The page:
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Contributing to the Task Library

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Design your task

Determine the best python client, if there is one, for the service you are exposing

Most of the third party services turned into task library tasks use that service's existing python client. For example, the Postgres tasks use psycopg, the Snowflake tasks use snowflake, the Docker tasks use docker, the Twitter tasks use tweepy. You'll need to determine what the python client is for the tasks you are trying to implement. Depending on what the python client exposes in terms of functionality, this also may start to define what tasks you can easily write.
It's possible there are multiple python clients, or that there are NO python clients for the service you are trying to connect.

Choosing the right client

If there are multiple possible python clients, it's time to do a little research on which is the best, using your judgement regarding ease of use, how well supported it is (by the service itself or the open source community), how feature complete it is, and if it has any unnecessary dependencies.

Adding the client to prefect

It's probably the case that the client you found isn't a dependency of Prefect yet, but if you are going to use it in a task library task, other users will need to install it to use your task.
To make sure new users install it as a dependency, we need to add it to It is best practice to move any new imports that are not dependencies of boring old vanilla Prefect core into the "extras" section in , so that they are not installed unless a user specifically installs them. Take a look at Prefect's existing "extras" section to see where to put them ( ).
Specify at least a lower bound for your dependency in ; a quick rule of thumb is to set the lower bound to the major and minor version you tested on, though testing backwards to at least the first major release version is appreciated.

What if there is no suitable client?

If there is no python client at all or you don't want to use it for some reason, depending on the service ー for example if it has a REST API ー you may be able to write a task that interacts with it using other python libraries, like requests. A few examples we have of tasks doing just that are:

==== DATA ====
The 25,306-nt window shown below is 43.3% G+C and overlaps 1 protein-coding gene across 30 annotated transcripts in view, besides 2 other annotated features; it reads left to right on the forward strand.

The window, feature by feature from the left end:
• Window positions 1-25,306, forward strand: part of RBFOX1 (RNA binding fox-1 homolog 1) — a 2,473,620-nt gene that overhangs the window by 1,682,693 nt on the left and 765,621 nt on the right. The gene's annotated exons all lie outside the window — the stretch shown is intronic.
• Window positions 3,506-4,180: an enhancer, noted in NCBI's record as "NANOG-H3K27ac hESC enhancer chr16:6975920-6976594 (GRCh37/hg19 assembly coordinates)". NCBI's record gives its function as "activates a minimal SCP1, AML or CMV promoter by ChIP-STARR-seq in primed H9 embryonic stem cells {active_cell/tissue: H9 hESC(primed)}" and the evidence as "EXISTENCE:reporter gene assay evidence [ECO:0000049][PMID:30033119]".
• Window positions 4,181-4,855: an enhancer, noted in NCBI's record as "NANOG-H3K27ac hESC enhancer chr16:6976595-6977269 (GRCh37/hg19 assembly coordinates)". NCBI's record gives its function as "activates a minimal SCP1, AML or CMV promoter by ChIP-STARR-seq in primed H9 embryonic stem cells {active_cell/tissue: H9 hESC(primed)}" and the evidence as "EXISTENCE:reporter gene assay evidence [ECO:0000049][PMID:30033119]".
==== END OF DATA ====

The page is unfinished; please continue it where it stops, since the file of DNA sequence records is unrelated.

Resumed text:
Determine task granularity

Think about how you would normally use the service you are converting into tasks. Are there separate small tasks that might happen independently or in different combinations? Is there one main unit of work you want to represent all as one single task? Prefect generally encourages tasks embody the smallest unit of work possible, but that isn't always the smartest route depending on tasks, so take some time to think critically about this here.
Even if there are small tasks that expose individual pieces of the API, there may still be opportunity to create a "capstone" task or tasks that do several common granular operations together in a row. These also can be fun to design and develop, so don't leave them out of your consideration!
Overall, the goal should be easiest re-use for other users. Don't stress about exhaustively contributing all the possible ways to access this API or all the possible use cases, but considering anything you choose to tackle with the knowledge that other users will want to use, configure, and possibly contribute into it later too should be a priority during task design!
Once you have a shortlist of tasks to tackle, pick one to get started with. You can always change your mind later!

Determine task's run method signature

All tasks subclass from prefect.core.Task and must implement a run method, which does the actual work of the task.
For example, the run method signature for the CreateBranchTask in the Github tasks looks like this:
def run( self, repo: str = None, base: str = None, branch_name: str = None, token: str = None, ) -> dict:
This run method accepts arguments that expose the configuration elements that are specific to this task; the repo string, base of the branch, the branch name, and the token needed to authenticate to the Github API.
Usually most of these really just match the configuration possible on the python client you are wrapping or the REST API endpoint you are exposing, so at its most basic this step may entail you comparing the signature of the client method to the desired signature of your task's run method.